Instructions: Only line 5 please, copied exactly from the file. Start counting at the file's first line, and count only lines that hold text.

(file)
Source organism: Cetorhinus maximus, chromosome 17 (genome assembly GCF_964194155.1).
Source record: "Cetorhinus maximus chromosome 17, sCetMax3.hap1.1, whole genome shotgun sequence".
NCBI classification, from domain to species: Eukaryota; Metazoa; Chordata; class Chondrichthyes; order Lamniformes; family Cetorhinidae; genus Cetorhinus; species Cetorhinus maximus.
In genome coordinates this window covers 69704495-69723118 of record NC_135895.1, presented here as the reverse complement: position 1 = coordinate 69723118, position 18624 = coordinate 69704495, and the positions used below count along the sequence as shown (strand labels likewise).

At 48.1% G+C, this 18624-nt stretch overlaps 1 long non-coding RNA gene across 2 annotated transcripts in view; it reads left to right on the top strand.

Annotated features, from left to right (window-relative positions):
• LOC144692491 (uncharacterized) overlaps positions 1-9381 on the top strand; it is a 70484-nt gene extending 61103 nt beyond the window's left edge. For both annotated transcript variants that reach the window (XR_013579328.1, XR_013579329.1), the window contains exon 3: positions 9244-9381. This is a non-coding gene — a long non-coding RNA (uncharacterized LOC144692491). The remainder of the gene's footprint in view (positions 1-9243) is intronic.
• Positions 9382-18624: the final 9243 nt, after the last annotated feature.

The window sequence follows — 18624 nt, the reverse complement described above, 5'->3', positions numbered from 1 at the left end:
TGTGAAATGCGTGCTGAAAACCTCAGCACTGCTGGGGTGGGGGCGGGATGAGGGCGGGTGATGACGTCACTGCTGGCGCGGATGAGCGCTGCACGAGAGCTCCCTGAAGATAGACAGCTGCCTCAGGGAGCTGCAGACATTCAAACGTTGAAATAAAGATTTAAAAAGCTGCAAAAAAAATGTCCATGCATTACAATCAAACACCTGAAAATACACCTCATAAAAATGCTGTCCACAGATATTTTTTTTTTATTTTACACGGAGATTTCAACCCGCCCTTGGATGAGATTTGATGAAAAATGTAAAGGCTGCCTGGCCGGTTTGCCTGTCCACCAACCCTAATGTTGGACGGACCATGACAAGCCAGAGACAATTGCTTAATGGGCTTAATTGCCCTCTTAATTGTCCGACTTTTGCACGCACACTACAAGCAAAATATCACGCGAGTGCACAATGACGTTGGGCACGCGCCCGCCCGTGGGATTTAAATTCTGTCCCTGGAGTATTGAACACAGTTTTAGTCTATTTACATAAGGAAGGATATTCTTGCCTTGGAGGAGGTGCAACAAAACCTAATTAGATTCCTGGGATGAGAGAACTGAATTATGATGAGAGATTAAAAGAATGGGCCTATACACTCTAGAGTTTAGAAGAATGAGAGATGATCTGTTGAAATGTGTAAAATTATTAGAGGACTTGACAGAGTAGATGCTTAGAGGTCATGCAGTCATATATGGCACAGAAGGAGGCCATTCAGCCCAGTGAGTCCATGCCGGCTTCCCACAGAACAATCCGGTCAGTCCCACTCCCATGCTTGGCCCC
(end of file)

At 48.1% G+C, this 18624-nt stretch overlaps 1 long non-coding RNA gene across 2 annotated transcripts in view; it reads left to right on the top strand.